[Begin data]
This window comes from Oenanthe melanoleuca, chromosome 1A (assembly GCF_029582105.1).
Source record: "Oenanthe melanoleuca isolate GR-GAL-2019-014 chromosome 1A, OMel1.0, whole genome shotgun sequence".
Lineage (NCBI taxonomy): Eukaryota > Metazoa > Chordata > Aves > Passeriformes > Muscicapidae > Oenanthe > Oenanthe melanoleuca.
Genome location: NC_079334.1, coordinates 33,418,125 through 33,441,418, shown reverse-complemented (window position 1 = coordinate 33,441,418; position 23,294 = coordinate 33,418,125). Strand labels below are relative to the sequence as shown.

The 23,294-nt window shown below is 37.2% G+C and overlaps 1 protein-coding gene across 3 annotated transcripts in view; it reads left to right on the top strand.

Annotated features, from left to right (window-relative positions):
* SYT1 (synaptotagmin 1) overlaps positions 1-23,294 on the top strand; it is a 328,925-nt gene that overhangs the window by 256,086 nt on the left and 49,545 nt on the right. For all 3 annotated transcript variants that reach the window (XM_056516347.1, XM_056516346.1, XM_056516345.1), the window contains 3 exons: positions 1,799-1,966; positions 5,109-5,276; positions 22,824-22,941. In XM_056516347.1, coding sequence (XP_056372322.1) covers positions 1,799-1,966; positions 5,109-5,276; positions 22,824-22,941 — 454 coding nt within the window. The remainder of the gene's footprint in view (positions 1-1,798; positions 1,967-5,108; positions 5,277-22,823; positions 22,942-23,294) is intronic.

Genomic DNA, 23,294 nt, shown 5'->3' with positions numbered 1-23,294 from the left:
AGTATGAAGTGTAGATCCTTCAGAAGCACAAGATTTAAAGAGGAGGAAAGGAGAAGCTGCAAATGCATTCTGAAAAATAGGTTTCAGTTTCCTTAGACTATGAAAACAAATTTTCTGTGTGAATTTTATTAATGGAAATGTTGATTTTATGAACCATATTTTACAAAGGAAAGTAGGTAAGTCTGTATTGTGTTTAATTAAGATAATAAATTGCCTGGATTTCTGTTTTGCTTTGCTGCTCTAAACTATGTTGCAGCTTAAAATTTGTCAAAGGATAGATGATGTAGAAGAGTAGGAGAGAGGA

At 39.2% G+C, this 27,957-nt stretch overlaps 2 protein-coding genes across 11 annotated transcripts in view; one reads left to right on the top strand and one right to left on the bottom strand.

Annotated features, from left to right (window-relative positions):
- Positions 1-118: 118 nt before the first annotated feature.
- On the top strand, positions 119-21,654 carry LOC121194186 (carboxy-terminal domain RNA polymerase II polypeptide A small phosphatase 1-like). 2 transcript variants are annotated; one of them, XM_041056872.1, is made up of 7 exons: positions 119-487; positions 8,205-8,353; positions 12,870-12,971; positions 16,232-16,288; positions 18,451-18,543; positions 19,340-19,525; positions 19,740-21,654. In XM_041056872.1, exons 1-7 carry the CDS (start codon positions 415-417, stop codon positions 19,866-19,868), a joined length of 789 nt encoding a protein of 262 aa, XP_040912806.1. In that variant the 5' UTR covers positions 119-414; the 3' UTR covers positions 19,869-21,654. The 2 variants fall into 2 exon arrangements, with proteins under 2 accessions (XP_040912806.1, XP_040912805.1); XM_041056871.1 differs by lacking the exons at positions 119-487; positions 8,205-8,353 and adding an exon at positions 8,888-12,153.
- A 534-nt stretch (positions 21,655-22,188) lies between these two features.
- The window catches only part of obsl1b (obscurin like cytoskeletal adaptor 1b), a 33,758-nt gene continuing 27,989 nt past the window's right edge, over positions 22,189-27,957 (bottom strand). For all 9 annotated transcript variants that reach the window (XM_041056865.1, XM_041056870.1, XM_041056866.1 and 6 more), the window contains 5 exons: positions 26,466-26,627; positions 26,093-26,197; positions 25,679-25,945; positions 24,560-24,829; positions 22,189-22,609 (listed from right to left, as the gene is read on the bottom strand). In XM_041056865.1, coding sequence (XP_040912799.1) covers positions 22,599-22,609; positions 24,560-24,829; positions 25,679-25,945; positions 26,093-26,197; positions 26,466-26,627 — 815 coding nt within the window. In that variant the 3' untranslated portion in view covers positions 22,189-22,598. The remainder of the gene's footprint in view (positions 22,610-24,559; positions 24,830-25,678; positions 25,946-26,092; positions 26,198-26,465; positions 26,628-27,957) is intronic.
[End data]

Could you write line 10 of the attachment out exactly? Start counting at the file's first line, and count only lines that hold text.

At 39.2% G+C, this 27,957-nt stretch overlaps 2 protein-coding genes across 11 annotated transcripts in view; one reads left to right on the top strand and one right to left on the bottom strand.